If Metal Prices Keep Rising, Look for a Boom in Sawzall Sales

I love stories about the unintended consequences of rising commodity prices. (Here’s one, and here’s another.) Now Susan Saulny writes in the Times about another strange trend driven by high commodity prices: the rampant theft of cars’ catalytic converters, which contain trace amounts of platinum, palladium, and rhodium.

Levitt and I heard about this several months ago when we were interviewing a fascinating guy named Pat Lay who runs a very unusual auto-repair shop in Chicago. (I won’t go into what makes his shop unusual here since we may write about him soon.) When we asked Pat about scrap prices over the past several years, he called over a younger mechanic named Nick:

Pat: Hey Nick, what are these cars in weight — if you tow ’em across, what do you get for them?

Nick: The last one, the silver one, I think I got close to $300.

Pat: Just in weight. He does a lot of scrapping on the side. He’ll take the converters out and get $70 for the converters.

Nick: Depends. A lot of the Japanese are less; it ranges from $40 to $100 bucks apiece.

Pat: Just for the internals — the chemicals and the converter.

Nick: They just started having a real bad epidemic that people are making; they’re cutting cats off of people’s cars in the middle of the night.

Pat: We had a few people over at the lake front. They come out to start their car and obviously, there’s no exhaust system on it. We get underneath and somebody’s put a Sawzall in the center of the exhaust.

Nick: You could easily make in one night what we make in a month. Seven, eight of ’em in one night — 80 bucks, maybe 60 bucks apiece.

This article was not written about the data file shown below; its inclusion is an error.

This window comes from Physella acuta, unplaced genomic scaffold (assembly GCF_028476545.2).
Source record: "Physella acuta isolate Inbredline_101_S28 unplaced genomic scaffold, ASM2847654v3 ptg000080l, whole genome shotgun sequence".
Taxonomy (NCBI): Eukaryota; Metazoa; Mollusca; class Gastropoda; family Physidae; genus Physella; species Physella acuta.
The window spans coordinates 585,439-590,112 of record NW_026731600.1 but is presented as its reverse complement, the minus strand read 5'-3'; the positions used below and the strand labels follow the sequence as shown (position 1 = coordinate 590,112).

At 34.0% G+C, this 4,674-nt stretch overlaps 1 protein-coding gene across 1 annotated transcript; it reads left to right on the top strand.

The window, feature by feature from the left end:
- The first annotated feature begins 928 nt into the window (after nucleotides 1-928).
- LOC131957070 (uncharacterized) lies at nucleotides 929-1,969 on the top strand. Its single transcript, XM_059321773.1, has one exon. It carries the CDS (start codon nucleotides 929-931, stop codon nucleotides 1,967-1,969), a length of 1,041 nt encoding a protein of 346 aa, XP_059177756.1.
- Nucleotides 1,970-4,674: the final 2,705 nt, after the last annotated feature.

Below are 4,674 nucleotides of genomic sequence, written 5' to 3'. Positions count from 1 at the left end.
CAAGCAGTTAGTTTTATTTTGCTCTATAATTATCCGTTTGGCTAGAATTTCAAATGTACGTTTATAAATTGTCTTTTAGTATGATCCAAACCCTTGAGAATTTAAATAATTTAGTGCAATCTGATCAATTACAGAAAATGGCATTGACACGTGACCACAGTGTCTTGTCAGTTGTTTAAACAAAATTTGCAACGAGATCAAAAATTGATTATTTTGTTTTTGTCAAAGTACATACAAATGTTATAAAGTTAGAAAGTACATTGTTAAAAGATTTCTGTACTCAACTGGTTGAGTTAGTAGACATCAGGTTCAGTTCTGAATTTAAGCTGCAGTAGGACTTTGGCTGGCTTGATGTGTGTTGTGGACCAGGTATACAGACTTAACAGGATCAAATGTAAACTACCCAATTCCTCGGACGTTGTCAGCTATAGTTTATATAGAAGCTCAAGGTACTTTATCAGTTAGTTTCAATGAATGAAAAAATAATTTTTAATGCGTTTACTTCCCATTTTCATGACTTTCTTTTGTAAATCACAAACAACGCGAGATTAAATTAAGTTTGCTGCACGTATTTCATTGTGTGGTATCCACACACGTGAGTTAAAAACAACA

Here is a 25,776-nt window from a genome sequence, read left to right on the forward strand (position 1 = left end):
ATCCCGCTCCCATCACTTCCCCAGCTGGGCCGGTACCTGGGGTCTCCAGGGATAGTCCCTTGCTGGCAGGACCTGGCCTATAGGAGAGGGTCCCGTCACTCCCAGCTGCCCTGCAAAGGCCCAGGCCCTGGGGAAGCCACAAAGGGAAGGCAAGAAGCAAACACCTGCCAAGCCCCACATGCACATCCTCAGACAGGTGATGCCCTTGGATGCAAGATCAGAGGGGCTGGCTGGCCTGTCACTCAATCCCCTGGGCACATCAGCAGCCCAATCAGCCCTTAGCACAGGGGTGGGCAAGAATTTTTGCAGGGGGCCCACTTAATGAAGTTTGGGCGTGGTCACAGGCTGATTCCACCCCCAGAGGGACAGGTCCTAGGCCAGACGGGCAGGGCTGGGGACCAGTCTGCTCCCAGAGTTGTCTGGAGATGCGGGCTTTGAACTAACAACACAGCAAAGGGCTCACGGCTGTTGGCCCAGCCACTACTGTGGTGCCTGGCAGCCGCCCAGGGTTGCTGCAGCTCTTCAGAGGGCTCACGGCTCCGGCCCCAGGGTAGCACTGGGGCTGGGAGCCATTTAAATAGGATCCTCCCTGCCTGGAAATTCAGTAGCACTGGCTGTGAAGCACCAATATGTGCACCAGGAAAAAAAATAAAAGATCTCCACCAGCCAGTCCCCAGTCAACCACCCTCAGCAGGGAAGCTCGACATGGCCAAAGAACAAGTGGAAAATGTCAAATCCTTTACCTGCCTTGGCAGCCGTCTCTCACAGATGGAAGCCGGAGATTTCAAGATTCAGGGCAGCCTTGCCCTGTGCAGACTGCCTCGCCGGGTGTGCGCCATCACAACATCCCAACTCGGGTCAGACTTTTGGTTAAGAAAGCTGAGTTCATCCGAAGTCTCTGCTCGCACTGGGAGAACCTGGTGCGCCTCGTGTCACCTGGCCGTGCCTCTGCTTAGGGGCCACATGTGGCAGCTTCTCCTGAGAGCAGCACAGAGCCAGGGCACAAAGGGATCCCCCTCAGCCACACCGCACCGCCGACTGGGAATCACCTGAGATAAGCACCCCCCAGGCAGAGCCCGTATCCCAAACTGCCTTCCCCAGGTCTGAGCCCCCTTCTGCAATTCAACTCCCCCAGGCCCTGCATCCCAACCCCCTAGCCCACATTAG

SJD: And then who buys them?

Nick: A lot of scrap places that do scrap metals. They take the insides out and they sell by the ton, so they offer a little bit more to you.

Last I heard, Nick was still working for Pat, although if prices keep rising he may be tempted to give up his day job.

Related: I haven’t read many articles lately about people who steal gas out of people’s tanks, even though the price of gas is historically high. Why not?

I am guessing that, although this does happen once in a while, it’s never been very popular since it’s just not practical to a) siphon off enough gas to make a lot of money, and b) find a willing buyer for used gas.



My uncle just had to have his gas tank replaced on an 07 Expedition after running over a piece of re-bar. The gas tank is plastic. so, no sparks.


My company uses brass. A lot of brass. Bar stock in particular in CNC lathes. When a bar is done on a machine there is about 12" left of bar end. These usually go into a recycle bin with the chips for resale to a recycler.
A few weeks ago we busted a guy stealing some of these. Now I don't know what 3 or 5 lbs of brass goes for on the street (certainly not as much as copper), but is it really worth your job?


Or maybe an increase in sales of clamps


Cars, houses, you name it. They got it.


The other problem with siphoning gas is most cars have gas tank locks now. Not like when I was kid...


#5 it's not all that unsafe to drill into *the bottom* of a petrol/gas tank since at the bottom its all liquid not vapor. As it pours out the fuel/air mix still isn't going to be right to cause an explosion and at that point you're not drilling any more so no sparks.


An increase in Sawzall sales? why not? as it is we are seeing folks going to more trouble for a lot less in the illegal metals market--look at all the stripping off copper wire from new housing projects, church air conditioners,etc

Imani Lateef

I afraid that this whole cat. theft thing is about to hit my town...I've noticed ads for jewlers asking for catalitic coverters....


Here in Portland Oregon, CC theft is very common. On the north side of the city there are scrap dealers advertising 'we buy converters'. The chemicals aren't used to make drugs - the money from the sale of the converter is used to buy drugs. Metal theft of all kinds (statuary, coaxial cable, parts of bridges) is at an all-time high here.